7/9/2015 4:30:54 PM
July 9, 2015
By Riley McDermid, BioSpace.com Breaking News Sr. Editor
Ironwood and AstraZeneca’s Phase III linaclotide trial, conducted primarily in China, met all primary and secondary endpoints in adults with irritable bowel syndrome with constipation (IBS-C)—news that will push the companies to file in early 2016 for China Food and Drug Administration (CFDA) approval, Ironwood’s CSO told BioSpace Thursday.
BioSpace interviewed Mark Currie, Ph.D., chief scientific officer and president of research and development at Ironwood Pharmaceuticals, about what the companies’ timeline for the drug looks like in 2015.
1. Can you explain in layman’s terms how linaclotide works?
Linaclotide is a guanylate cyclase-C (GC-C) agonist. In essence, GC-C is a receptor found mainly on the surface of the intestine that is recognized to be a potential therapeutic target in certain gastrointestinal diseases. Linaclotide has been shown in nonclinical studies to bind to and activate GC-C receptors. Activation of GC-C receptors results in increased intestinal fluid secretion and accelerated transit as well as a decrease in the activity of pain-sensing nerves in the intestine.
Linaclotide is the first and only GC-C agonist approved in the U.S., establishing GC-C agonists as a new class of medicines. It is currently marketed by Ironwood and Actavis in the U.S. as LINZESS® and is indicated for the treatment of adults with irritable bowel syndrome with constipation (IBS-C) or chronic idiopathic constipation (CIC), with nearly 700,000 unique patients in the U.S. having filled more than 2.7 million linaclotide prescriptions since launch, according to IMS Health. Linaclotide is also marketed for adults with IBS-C in several other countries.
2. How did you choose the patients for this study?
The double-blind, randomized, placebo-controlled Phase III clinical trial included 839 adults with IBS-C in China, Australia, Canada, New Zealand and the United States. Patients were selected according to specific inclusion and exclusion criteria.
3. What does this data mean for the standard of care for IBS-C?
If approved by the CFDA, linaclotide would be the first prescription treatment in China specifically for both men and women with IBS-C, which is estimated to affect at least 13 million adults in China.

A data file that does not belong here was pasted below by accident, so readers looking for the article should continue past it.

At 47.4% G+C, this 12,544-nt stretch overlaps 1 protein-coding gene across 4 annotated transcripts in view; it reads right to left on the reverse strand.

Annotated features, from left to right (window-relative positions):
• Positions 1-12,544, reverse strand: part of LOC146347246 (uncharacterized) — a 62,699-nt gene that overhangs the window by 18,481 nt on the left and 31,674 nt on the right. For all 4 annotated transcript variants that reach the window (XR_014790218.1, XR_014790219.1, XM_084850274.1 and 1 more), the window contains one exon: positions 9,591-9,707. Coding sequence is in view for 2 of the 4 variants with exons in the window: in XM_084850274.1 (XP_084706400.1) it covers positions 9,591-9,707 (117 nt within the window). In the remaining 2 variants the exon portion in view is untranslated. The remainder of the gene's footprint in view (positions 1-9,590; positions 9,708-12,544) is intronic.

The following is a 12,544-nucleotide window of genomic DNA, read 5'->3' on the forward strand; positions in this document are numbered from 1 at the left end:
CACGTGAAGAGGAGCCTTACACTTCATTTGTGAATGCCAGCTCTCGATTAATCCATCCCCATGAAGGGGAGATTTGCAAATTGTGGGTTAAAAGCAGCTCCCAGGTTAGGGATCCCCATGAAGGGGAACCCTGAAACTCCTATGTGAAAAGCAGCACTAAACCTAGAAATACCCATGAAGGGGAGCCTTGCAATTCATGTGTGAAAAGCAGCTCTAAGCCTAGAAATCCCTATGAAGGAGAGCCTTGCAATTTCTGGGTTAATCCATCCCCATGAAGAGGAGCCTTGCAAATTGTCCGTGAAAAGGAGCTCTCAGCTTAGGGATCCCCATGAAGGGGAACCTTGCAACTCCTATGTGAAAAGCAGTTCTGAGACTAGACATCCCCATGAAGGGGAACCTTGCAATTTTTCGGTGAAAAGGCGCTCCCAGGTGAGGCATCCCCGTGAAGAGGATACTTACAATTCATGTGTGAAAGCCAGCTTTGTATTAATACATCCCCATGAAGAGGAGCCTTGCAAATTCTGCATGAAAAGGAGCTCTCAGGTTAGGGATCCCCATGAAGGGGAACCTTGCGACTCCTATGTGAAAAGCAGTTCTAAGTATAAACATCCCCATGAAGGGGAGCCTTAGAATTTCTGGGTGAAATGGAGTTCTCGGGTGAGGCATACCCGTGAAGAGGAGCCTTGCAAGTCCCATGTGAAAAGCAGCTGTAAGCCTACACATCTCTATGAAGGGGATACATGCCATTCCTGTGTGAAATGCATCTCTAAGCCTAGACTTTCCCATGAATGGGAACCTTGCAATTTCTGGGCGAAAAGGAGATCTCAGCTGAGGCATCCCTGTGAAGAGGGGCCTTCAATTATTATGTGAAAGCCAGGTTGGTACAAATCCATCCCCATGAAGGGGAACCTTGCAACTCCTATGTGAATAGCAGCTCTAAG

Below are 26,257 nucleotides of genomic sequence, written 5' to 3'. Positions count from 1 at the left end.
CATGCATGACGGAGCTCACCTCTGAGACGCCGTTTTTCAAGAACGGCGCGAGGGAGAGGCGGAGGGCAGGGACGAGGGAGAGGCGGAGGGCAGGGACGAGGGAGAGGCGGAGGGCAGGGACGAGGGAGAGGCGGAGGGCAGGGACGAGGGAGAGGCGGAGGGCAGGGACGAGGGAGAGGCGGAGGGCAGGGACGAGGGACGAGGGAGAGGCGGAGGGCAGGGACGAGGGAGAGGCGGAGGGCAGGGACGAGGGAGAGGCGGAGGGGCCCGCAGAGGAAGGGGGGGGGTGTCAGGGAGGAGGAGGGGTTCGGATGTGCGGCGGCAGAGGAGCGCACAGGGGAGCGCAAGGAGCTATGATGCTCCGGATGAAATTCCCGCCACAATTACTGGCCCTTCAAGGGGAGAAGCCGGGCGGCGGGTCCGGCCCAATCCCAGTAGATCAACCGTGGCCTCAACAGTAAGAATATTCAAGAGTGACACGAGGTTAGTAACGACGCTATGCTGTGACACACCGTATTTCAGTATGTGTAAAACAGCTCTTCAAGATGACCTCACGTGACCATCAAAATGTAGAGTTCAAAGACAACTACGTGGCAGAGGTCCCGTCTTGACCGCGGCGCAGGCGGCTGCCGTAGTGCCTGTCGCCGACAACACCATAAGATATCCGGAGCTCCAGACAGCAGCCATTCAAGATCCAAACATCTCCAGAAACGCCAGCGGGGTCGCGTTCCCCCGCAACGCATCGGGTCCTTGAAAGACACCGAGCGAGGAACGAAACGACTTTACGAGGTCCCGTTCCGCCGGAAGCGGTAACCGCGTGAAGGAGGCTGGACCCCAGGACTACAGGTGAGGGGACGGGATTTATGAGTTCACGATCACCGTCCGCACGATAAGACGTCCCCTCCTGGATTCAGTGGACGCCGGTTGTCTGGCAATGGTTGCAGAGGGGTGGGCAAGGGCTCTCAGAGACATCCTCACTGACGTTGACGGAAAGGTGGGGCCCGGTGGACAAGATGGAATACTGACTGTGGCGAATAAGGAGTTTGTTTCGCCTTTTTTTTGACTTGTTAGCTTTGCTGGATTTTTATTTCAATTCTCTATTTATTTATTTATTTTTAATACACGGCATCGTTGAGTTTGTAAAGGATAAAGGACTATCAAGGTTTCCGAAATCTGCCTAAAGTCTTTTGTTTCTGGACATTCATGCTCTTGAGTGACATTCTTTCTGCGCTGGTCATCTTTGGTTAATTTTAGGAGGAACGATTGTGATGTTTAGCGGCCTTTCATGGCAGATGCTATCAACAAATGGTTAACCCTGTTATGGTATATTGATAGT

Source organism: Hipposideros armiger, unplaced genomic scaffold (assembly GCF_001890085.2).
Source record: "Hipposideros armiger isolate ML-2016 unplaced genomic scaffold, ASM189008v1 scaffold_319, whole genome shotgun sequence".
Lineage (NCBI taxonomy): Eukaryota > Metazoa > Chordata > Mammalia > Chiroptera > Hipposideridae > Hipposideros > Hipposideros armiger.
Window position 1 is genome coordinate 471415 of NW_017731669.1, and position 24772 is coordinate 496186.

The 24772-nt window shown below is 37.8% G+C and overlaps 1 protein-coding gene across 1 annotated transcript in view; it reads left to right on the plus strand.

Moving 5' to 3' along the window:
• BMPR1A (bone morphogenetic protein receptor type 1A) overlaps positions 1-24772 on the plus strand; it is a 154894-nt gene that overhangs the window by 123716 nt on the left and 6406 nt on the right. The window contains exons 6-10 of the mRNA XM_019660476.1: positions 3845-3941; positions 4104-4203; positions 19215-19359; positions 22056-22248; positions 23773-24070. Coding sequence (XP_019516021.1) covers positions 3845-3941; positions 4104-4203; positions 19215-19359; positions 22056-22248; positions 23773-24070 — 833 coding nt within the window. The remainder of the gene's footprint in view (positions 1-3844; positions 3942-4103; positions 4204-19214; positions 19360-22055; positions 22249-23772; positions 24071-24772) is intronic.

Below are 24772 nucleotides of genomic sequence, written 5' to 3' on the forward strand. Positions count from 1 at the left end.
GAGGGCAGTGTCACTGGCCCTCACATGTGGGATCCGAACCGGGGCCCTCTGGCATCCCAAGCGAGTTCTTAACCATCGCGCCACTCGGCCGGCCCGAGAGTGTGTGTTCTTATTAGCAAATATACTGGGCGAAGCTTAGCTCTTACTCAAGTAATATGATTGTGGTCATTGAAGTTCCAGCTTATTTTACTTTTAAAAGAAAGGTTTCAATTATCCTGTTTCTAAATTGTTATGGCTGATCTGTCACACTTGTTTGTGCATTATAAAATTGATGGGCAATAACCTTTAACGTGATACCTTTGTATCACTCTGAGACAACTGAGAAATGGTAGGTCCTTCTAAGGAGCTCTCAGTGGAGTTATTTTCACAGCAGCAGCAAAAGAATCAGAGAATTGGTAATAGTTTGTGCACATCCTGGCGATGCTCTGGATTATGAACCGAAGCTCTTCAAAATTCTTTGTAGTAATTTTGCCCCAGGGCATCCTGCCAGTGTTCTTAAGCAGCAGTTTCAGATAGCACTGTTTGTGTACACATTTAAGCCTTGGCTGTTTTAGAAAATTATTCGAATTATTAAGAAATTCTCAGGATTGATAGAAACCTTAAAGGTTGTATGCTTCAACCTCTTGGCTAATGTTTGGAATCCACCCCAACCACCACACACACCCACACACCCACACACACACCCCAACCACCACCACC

4. What does this mean for trials going forward? Will you be speeding up late-stage trials?
The regulatory pathway that we are pursuing in China requires only one international multi-center Phase III confirmatory trial that is conducted in at least two countries in addition to China. Since we have now completed this trial, the next step is to file for CFDA approval to market linaclotide in China. We expect to file for approval in early 2016.
5. How about regulatory framework? Will you be asking for a fast track or breakthrough status?
We will be filing for an Import Drug License (IDL) in China. An import drug is one that is approved, manufactured and marketed in a foreign country, for which an application is filed for registration and sale in China.
As New Jersey Biotech Booms, Will It Overtake Other States As Prime Location?
A week after Celgene Corporation (CELG) announced it is officially the mystery buyer of Merck & Co. (MRK)’s former 1 million-square-foot R&D site in Summit, N.J., it quickly became our most popular story last week.
The company announced last Wednesday that it is buying the space, ending months of speculation about what Big Pharma company might move into the neighborhood.
The Summit, N.J. site is zoned research/office. The New Jersey site would put operations closer to some of the major biotech and pharmaceutical hubs on the East Coast.
But, by far, the most tempting part of doing business in the state remains New Jersey’s operating tax credit, which allows companies to sell their net operating losses to the New Jersey Treasury. One of the state’s most recognizable biotechs, Celgene, used the program until it became profitable, which was key to it staying in the state, said local officials.
That has BioSpace is wondering if New Jersey is becoming the new face of biotech. What do you think? Can the Garden State compete with other longtime stalwarts like California or Boston?
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